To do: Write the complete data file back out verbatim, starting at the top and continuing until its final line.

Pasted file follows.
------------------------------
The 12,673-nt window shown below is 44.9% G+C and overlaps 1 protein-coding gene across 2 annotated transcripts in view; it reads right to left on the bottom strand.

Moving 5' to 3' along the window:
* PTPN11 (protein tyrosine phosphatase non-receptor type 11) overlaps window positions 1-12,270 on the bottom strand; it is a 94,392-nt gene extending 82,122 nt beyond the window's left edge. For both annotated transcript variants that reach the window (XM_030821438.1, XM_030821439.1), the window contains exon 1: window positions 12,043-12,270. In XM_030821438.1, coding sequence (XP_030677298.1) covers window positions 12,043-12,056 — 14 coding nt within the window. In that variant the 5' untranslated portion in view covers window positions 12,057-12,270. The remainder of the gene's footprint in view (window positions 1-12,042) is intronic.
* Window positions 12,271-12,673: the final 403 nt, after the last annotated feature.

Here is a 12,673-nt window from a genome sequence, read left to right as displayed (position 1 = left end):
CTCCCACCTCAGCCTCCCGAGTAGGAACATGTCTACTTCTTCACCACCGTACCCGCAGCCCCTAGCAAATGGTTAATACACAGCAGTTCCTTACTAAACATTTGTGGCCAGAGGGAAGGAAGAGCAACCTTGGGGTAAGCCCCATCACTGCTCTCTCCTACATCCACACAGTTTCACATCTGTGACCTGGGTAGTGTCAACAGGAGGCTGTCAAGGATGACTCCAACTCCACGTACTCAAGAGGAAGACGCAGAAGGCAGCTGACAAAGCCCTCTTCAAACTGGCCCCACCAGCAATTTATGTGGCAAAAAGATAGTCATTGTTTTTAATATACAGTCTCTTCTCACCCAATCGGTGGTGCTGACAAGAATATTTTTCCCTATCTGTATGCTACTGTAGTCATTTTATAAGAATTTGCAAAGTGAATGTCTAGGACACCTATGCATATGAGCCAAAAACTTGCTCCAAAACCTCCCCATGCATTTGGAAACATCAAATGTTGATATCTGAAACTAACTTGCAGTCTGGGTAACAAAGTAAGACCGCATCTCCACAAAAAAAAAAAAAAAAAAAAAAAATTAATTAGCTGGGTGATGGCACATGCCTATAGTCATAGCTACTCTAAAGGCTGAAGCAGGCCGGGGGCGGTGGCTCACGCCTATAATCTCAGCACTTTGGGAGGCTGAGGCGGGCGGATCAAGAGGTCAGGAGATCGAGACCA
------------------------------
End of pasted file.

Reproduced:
The 12,673-nt window shown below is 44.9% G+C and overlaps 1 protein-coding gene across 2 annotated transcripts in view; it reads right to left on the bottom strand.

Moving 5' to 3' along the window:
* PTPN11 (protein tyrosine phosphatase non-receptor type 11) overlaps window positions 1-12,270 on the bottom strand; it is a 94,392-nt gene extending 82,122 nt beyond the window's left edge. For both annotated transcript variants that reach the window (XM_030821438.1, XM_030821439.1), the window contains exon 1: window positions 12,043-12,270. In XM_030821438.1, coding sequence (XP_030677298.1) covers window positions 12,043-12,056 — 14 coding nt within the window. In that variant the 5' untranslated portion in view covers window positions 12,057-12,270. The remainder of the gene's footprint in view (window positions 1-12,042) is intronic.
* Window positions 12,271-12,673: the final 403 nt, after the last annotated feature.

Here is a 12,673-nt window from a genome sequence, read left to right as displayed (position 1 = left end):
CTCCCACCTCAGCCTCCCGAGTAGGAACATGTCTACTTCTTCACCACCGTACCCGCAGCCCCTAGCAAATGGTTAATACACAGCAGTTCCTTACTAAACATTTGTGGCCAGAGGGAAGGAAGAGCAACCTTGGGGTAAGCCCCATCACTGCTCTCTCCTACATCCACACAGTTTCACATCTGTGACCTGGGTAGTGTCAACAGGAGGCTGTCAAGGATGACTCCAACTCCACGTACTCAAGAGGAAGACGCAGAAGGCAGCTGACAAAGCCCTCTTCAAACTGGCCCCACCAGCAATTTATGTGGCAAAAAGATAGTCATTGTTTTTAATATACAGTCTCTTCTCACCCAATCGGTGGTGCTGACAAGAATATTTTTCCCTATCTGTATGCTACTGTAGTCATTTTATAAGAATTTGCAAAGTGAATGTCTAGGACACCTATGCATATGAGCCAAAAACTTGCTCCAAAACCTCCCCATGCATTTGGAAACATCAAATGTTGATATCTGAAACTAACTTGCAGTCTGGGTAACAAAGTAAGACCGCATCTCCACAAAAAAAAAAAAAAAAAAAAAAAATTAATTAGCTGGGTGATGGCACATGCCTATAGTCATAGCTACTCTAAAGGCTGAAGCAGGCCGGGGGCGGTGGCTCACGCCTATAATCTCAGCACTTTGGGAGGCTGAGGCGGGCGGATCAAGAGGTCAGGAGATCGAGACCA